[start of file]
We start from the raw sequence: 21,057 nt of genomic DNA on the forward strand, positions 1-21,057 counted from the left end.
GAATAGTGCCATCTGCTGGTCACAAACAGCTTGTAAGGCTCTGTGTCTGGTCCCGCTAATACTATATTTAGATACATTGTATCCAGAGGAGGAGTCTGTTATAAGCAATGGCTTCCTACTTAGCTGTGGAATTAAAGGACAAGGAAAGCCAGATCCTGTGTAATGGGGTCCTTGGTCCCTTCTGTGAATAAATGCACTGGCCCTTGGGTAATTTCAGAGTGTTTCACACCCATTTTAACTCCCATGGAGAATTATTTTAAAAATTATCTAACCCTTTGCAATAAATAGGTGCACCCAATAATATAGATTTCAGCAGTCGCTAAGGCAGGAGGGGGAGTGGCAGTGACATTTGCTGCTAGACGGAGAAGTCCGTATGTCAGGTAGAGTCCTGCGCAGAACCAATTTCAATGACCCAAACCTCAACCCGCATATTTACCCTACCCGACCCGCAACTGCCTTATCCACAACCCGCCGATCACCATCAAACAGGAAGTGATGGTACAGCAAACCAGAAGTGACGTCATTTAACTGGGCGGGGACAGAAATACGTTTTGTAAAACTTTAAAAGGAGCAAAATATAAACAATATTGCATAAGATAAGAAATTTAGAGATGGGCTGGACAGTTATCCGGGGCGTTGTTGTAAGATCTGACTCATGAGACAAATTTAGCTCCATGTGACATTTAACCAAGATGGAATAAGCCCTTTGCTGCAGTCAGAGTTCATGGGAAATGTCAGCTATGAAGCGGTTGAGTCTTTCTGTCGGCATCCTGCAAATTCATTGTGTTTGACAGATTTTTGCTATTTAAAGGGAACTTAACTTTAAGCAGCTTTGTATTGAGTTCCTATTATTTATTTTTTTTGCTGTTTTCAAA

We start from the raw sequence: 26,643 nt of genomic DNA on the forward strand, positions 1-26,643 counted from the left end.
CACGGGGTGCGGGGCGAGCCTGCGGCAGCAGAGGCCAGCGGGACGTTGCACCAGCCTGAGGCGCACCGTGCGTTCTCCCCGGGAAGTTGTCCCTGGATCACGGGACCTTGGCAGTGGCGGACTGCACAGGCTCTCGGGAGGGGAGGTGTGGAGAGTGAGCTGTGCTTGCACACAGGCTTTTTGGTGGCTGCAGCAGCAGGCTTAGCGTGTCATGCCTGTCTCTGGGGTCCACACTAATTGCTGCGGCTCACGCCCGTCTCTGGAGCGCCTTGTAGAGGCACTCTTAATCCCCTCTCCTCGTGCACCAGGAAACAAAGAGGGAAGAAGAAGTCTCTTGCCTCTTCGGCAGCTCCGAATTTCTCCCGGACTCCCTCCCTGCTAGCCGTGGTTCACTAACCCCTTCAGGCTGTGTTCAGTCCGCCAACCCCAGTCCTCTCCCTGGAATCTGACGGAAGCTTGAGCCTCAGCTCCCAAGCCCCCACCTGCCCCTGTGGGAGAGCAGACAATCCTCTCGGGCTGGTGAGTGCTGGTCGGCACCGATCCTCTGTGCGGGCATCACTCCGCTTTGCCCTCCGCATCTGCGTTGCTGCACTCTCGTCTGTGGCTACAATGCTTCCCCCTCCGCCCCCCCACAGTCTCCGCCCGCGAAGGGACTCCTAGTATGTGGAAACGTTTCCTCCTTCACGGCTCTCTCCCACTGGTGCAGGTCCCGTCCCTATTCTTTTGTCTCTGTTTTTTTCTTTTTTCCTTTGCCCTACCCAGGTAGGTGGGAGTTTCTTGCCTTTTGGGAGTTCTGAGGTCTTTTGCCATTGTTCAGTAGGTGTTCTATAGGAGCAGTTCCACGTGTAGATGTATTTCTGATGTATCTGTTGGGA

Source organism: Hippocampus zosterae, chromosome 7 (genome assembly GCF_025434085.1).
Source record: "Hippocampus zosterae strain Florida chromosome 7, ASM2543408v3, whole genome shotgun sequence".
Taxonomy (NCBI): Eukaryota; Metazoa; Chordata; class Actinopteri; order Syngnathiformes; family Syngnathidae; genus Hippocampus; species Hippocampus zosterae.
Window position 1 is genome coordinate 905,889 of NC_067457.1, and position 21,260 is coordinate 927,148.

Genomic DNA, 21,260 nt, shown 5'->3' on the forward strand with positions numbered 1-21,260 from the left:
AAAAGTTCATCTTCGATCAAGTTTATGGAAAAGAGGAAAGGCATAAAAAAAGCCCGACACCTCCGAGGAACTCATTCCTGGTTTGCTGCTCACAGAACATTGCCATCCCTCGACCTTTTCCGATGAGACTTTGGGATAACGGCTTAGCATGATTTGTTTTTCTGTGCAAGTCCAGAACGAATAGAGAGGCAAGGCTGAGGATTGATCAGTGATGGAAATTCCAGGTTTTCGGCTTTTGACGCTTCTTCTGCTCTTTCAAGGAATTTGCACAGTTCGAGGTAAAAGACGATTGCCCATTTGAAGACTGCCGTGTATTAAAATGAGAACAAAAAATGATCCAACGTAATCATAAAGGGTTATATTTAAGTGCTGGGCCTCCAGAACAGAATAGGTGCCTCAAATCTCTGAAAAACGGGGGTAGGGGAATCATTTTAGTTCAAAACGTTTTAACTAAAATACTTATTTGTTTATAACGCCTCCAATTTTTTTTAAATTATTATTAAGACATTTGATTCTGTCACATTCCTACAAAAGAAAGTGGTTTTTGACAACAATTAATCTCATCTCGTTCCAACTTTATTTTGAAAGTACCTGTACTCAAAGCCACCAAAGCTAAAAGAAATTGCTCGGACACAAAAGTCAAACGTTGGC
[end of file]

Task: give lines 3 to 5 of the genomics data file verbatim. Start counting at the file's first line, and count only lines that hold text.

We start from the raw sequence: 26,643 nt of genomic DNA on the forward strand, positions 1-26,643 counted from the left end.
CACGGGGTGCGGGGCGAGCCTGCGGCAGCAGAGGCCAGCGGGACGTTGCACCAGCCTGAGGCGCACCGTGCGTTCTCCCCGGGAAGTTGTCCCTGGATCACGGGACCTTGGCAGTGGCGGACTGCACAGGCTCTCGGGAGGGGAGGTGTGGAGAGTGAGCTGTGCTTGCACACAGGCTTTTTGGTGGCTGCAGCAGCAGGCTTAGCGTGTCATGCCTGTCTCTGGGGTCCACACTAATTGCTGCGGCTCACGCCCGTCTCTGGAGCGCCTTGTAGAGGCACTCTTAATCCCCTCTCCTCGTGCACCAGGAAACAAAGAGGGAAGAAGAAGTCTCTTGCCTCTTCGGCAGCTCCGAATTTCTCCCGGACTCCCTCCCTGCTAGCCGTGGTTCACTAACCCCTTCAGGCTGTGTTCAGTCCGCCAACCCCAGTCCTCTCCCTGGAATCTGACGGAAGCTTGAGCCTCAGCTCCCAAGCCCCCACCTGCCCCTGTGGGAGAGCAGACAATCCTCTCGGGCTGGTGAGTGCTGGTCGGCACCGATCCTCTGTGCGGGCATCACTCCGCTTTGCCCTCCGCATCTGCGTTGCTGCACTCTCGTCTGTGGCTACAATGCTTCCCCCTCCGCCCCCCCACAGTCTCCGCCCGCGAAGGGACTCCTAGTATGTGGAAACGTTTCCTCCTTCACGGCTCTCTCCCACTGGTGCAGGTCCCGTCCCTATTCTTTTGTCTCTGTTTTTTTCTTTTTTCCTTTGCCCTACCCAGGTAGGTGGGAGTTTCTTGCCTTTTGGGAGTTCTGAGGTCTTTTGCCATTGTTCAGTAGGTGTTCTATAGGAGCAGTTCCACGTGTAGATGTATTTCTGATGTATCTGTTGGGA

Source organism: Hippocampus zosterae, chromosome 7 (genome assembly GCF_025434085.1).